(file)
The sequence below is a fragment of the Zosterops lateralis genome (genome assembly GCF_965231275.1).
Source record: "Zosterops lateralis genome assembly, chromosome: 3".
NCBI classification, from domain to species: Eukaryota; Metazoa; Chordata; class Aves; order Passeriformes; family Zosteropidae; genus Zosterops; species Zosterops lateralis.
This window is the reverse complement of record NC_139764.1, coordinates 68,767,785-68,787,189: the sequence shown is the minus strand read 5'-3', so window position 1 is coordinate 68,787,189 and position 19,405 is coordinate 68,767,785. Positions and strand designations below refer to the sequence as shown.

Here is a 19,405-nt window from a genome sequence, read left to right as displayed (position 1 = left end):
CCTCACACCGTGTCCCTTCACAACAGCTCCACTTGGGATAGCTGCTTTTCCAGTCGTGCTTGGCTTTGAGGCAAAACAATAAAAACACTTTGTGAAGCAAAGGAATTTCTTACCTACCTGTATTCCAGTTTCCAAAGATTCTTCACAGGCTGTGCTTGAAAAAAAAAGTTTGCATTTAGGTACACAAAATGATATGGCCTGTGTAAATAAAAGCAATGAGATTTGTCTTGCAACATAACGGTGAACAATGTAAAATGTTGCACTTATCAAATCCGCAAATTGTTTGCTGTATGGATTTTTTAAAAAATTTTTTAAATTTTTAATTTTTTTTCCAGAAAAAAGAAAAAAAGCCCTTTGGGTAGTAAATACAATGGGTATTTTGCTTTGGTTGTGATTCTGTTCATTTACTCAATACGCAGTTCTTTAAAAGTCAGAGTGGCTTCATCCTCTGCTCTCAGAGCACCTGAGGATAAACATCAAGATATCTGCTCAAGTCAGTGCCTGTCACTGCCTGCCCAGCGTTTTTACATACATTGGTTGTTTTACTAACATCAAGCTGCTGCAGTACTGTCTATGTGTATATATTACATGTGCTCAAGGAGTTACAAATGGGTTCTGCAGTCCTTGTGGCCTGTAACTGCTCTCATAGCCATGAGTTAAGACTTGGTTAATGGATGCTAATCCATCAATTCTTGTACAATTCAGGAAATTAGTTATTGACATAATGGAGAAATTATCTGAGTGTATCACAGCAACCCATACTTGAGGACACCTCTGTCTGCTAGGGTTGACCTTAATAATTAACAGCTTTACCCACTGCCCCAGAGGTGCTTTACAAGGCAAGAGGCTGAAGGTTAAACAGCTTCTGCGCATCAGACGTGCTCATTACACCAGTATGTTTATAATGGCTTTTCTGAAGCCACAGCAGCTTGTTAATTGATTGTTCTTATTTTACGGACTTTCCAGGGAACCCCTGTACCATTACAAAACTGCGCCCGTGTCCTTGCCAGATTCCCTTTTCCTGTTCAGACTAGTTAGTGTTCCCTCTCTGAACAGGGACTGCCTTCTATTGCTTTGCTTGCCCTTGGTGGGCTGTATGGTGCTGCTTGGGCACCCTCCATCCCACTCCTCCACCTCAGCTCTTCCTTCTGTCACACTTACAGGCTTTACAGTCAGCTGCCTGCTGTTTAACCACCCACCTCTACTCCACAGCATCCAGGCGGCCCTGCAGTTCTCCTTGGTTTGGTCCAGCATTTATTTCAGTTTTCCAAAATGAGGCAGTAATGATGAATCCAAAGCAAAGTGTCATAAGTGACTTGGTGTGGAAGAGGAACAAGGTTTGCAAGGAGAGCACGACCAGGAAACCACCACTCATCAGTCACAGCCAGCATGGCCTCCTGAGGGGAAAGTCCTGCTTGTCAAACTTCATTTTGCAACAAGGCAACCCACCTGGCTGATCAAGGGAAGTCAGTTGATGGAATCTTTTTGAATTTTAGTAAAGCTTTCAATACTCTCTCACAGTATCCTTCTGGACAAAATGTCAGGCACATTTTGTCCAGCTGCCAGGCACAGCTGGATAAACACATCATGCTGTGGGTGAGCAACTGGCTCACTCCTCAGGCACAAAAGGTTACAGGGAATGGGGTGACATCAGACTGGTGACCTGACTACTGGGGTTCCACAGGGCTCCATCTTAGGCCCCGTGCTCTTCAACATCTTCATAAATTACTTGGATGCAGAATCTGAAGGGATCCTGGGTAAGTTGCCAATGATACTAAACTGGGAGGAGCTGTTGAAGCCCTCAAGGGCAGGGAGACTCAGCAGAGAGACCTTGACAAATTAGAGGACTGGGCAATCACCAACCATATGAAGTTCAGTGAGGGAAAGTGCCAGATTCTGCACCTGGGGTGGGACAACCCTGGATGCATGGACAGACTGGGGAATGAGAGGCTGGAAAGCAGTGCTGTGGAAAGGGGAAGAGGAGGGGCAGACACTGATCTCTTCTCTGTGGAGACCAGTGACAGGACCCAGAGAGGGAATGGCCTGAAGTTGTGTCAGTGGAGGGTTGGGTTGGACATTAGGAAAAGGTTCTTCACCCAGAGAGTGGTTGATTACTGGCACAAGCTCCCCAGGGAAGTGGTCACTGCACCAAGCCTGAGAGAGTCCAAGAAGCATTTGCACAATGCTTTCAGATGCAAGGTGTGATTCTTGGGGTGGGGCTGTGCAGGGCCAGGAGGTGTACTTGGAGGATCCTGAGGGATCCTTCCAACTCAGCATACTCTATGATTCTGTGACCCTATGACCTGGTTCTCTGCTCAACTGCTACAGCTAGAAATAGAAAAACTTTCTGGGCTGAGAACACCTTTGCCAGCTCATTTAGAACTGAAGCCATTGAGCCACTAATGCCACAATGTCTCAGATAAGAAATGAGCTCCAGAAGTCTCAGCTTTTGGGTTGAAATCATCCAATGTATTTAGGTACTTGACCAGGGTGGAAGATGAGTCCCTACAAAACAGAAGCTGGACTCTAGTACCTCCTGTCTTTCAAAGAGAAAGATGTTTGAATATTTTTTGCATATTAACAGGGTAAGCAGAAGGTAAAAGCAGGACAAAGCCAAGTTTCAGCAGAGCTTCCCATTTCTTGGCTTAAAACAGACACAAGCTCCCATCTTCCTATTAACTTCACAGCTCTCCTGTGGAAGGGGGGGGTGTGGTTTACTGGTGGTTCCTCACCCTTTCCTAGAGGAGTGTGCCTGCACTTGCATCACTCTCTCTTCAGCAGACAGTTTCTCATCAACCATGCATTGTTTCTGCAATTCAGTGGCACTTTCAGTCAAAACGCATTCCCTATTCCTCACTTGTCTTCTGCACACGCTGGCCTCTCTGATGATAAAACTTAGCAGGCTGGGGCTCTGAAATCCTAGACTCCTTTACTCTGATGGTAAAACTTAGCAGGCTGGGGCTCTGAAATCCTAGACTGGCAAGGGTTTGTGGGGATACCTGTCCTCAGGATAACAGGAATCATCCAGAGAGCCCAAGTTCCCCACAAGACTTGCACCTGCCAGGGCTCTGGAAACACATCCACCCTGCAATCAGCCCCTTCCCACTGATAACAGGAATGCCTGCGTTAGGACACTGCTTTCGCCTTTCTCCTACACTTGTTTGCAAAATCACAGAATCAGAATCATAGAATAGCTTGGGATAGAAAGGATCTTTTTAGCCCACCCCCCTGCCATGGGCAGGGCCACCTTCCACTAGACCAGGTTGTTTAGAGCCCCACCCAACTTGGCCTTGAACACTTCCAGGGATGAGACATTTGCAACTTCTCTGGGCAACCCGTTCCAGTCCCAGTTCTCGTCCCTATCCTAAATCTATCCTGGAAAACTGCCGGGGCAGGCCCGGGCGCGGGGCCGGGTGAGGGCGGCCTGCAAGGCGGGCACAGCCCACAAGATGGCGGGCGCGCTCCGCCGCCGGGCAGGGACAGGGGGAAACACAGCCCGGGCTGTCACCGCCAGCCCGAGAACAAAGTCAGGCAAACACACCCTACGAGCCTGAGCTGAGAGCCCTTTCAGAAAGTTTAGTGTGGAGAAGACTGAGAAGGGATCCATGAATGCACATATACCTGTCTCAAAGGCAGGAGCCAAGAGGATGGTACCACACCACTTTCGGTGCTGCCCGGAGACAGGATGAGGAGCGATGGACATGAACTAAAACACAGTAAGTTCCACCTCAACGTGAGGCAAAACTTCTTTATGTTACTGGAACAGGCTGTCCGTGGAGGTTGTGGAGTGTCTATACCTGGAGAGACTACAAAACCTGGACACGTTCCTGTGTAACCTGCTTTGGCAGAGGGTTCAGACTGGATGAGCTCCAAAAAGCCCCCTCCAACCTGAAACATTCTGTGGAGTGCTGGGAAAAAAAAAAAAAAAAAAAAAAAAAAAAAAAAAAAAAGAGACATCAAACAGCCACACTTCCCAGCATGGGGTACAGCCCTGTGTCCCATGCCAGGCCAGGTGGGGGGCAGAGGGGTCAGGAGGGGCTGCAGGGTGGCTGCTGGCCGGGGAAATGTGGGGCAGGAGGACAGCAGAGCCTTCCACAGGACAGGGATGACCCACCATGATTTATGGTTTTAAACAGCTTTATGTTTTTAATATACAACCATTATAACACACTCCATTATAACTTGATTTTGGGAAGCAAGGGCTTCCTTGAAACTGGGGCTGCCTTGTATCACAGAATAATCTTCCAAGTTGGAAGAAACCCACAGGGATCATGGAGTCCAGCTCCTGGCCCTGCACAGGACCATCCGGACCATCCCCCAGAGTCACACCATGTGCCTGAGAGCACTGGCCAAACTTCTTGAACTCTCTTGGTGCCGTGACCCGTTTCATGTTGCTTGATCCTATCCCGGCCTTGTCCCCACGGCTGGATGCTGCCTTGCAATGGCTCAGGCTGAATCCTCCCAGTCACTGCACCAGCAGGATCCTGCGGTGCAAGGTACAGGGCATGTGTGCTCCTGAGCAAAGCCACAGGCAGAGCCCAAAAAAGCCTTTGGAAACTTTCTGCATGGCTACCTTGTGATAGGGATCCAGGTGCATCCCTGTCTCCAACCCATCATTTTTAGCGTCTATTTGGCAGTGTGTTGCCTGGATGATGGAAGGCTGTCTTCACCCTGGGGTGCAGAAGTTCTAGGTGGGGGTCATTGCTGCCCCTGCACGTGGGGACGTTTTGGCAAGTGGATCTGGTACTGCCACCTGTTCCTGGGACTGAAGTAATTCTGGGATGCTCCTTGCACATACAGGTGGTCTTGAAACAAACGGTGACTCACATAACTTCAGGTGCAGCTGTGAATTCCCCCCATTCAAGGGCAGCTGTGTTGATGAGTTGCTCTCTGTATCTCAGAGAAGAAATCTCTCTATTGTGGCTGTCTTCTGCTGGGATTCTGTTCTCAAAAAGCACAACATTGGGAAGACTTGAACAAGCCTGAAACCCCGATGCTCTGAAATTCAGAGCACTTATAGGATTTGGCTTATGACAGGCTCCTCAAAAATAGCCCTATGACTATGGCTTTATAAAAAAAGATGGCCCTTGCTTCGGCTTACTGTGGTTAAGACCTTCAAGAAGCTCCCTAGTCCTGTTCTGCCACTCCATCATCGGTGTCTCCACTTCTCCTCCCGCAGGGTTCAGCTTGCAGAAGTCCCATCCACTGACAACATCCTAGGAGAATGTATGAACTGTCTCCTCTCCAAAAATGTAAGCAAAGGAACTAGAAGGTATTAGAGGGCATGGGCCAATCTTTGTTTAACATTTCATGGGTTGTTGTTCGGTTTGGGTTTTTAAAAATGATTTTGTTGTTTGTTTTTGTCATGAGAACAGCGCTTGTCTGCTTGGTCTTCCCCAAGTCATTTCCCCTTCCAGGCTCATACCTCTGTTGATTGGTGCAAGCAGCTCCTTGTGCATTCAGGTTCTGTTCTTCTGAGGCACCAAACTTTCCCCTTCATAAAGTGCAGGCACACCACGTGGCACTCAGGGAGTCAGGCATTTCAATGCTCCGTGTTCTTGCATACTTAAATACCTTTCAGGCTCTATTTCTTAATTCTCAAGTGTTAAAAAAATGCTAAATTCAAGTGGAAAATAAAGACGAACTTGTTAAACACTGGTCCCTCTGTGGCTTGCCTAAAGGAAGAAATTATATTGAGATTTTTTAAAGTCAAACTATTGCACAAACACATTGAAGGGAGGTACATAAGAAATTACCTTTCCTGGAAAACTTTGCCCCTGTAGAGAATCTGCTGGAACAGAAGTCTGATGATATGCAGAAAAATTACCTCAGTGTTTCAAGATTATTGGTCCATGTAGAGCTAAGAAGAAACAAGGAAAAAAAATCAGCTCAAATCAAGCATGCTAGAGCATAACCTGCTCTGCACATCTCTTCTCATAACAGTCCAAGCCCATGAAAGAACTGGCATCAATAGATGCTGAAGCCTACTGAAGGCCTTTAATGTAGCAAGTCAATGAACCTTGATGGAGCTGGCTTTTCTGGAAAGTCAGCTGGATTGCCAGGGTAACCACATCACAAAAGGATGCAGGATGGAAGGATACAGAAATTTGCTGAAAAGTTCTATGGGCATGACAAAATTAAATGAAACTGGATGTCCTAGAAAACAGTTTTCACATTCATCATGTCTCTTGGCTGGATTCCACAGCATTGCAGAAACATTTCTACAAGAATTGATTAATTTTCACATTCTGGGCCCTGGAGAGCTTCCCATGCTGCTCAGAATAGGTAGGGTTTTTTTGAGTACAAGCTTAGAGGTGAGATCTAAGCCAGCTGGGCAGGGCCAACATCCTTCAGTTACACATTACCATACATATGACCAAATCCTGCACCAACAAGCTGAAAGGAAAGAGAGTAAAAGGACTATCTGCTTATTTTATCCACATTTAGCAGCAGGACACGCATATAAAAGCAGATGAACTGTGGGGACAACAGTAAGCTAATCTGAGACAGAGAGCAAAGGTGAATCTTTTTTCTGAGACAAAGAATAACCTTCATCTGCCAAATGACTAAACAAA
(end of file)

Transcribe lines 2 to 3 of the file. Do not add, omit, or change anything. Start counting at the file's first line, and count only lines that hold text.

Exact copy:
Source record: "Zosterops lateralis genome assembly, chromosome: 3".
NCBI classification, from domain to species: Eukaryota; Metazoa; Chordata; class Aves; order Passeriformes; family Zosteropidae; genus Zosterops; species Zosterops lateralis.